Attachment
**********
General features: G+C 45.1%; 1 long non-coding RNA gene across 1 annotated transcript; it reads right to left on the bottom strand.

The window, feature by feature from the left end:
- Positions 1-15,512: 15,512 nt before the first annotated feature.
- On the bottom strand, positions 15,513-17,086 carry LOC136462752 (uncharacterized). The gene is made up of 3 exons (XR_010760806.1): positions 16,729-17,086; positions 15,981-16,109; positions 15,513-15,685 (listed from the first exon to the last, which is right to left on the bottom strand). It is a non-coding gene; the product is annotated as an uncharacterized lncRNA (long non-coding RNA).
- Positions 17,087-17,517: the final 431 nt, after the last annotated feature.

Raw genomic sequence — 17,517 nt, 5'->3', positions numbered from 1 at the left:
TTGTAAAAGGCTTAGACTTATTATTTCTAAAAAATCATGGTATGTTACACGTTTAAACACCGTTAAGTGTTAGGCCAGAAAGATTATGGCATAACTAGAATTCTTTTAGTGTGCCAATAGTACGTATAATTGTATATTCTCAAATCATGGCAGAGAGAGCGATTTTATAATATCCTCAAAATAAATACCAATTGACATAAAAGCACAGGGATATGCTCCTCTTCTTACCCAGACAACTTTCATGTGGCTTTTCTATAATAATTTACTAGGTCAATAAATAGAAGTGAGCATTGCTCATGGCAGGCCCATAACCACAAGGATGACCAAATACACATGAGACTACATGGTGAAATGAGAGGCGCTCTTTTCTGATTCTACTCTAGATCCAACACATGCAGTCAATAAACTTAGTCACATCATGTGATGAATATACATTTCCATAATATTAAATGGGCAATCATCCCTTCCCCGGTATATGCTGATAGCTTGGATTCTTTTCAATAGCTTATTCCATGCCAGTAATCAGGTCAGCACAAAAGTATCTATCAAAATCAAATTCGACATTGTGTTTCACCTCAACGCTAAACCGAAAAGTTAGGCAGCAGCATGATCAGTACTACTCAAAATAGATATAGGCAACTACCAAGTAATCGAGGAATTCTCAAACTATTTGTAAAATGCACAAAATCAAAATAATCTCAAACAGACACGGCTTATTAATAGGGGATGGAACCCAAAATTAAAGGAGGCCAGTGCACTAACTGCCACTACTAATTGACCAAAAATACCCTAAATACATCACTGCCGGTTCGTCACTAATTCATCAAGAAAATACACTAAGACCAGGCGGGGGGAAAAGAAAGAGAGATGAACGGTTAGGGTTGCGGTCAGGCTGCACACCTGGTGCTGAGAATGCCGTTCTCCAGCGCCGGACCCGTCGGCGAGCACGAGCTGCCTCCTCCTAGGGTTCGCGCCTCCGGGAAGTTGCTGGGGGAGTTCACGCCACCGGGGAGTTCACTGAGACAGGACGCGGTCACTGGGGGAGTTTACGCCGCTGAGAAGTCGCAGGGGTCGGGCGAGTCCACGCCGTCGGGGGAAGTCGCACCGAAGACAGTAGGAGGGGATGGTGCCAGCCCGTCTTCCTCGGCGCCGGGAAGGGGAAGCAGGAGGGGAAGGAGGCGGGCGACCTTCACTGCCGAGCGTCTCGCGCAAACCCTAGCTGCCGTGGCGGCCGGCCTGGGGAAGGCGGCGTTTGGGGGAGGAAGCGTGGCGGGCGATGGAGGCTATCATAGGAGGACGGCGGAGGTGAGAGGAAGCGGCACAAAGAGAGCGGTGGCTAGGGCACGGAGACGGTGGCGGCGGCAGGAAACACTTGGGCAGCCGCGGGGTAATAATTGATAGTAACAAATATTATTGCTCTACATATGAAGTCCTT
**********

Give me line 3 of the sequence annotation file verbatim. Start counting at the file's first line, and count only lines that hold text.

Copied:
- Positions 1-15,512: 15,512 nt before the first annotated feature.